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The biggest stumbling block with culture change

Having been involved in a number of culture change efforts, a pattern keeps emerging as one of the biggest stumbling blocks. Not many people talk about it openly, either – another elephant (see What to do when people don’t want to talk about the elephant?).


Finger pointing


Working with senior leaders, they talk about how the line managers and staff behave, whether it's being passive, reactive, waiting to be told what to do, not taking initiative, inward focused, being siloed, blaming and not taking accountability etc.


Speaking with middle managers, they point to the senior leaders who don't walk the talk, micro-manage, are reactive, communicate poorly, act in silos, don't coach or listen or trust them to take accountability etc. Or they explain how staff don't take initiative, they don't understand the bigger picture, they don't collaborate etc.


Staff members then express frustration about the environment created by the leaders, that it's not safe to speak up, mistakes are punished, they have to follow prescriptive directions or processes, they are not coached, supported or trusted etc.


The content of the changes required vary from organisation to organisation, team to team, but I see a common pattern of pointing to how others need to change in order for the culture to improve.


So circular patterns get established and reinforced, the status quo is maintained.


Finger pointing is a sure fire way of keeping the current culture intact. 100% guaranteed.


In addition, the change agents, whether internal or external, can join in the finger pointing. They can talk as if they are outside the organisation and the culture. Even if we are external consultants, we influence the system just by being there so we need to watch how we interact. As change agents, do we model and reinforce the culture the organisation wants to move towards? As change agents, if we want people to blame less and take responsibility for their part, we need to role model that first and stop pointing fingers.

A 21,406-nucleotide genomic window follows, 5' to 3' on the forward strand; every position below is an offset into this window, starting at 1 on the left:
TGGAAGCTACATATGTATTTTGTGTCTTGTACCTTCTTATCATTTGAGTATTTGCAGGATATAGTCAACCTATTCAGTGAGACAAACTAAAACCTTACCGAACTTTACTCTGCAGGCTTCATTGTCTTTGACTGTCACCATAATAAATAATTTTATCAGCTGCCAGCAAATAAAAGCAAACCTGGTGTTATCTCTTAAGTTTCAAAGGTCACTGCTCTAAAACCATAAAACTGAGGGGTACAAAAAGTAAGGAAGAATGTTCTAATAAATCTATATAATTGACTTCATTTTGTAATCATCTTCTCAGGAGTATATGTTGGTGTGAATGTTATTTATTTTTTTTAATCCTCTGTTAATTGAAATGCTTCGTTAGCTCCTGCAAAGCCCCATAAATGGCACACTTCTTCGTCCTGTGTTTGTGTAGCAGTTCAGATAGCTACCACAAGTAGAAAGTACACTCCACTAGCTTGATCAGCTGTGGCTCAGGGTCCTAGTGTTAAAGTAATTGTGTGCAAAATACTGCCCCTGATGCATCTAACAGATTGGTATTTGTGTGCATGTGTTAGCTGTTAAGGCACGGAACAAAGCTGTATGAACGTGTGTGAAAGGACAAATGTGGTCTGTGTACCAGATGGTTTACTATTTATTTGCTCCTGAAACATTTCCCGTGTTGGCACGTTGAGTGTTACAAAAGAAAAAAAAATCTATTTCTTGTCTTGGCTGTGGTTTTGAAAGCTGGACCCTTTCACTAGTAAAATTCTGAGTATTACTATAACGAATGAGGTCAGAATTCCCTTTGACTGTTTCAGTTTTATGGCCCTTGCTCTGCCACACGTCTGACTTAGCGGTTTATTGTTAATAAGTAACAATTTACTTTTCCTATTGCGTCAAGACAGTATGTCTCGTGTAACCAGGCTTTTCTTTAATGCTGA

Organisational culture is shaped by leaders and they are reinforced by people colluding with what they believe is expected by the leaders. As Carolyn Taylor says in her book, Walk the Talk, "culture is shaped by the messages received about how people are expected to behave."


As leaders and change agents, a great starting point is to ask ourselves:

·        What am I doing that is modelling what we don't want?

·        What am I doing that is reinforcing or even encouraging what we don't want?


It takes everyone to take responsibility for their part in maintaining the status quo.


Related articles:

Sweat the small stuff in leadership

High Achievers, Beware!


The problem with obsessing about cultural ‘fit’

Megumi Miki is a leadership and culture specialist, with practical keys to unlocking dormant potential within individuals and organisations.

Author of “Start inspiring, stop driving,” she expands leaders’ mindsets and skill-sets to inspire diverse talents to flourish. Her work supports leaders to raise awareness and make adaptations to every day leadership.

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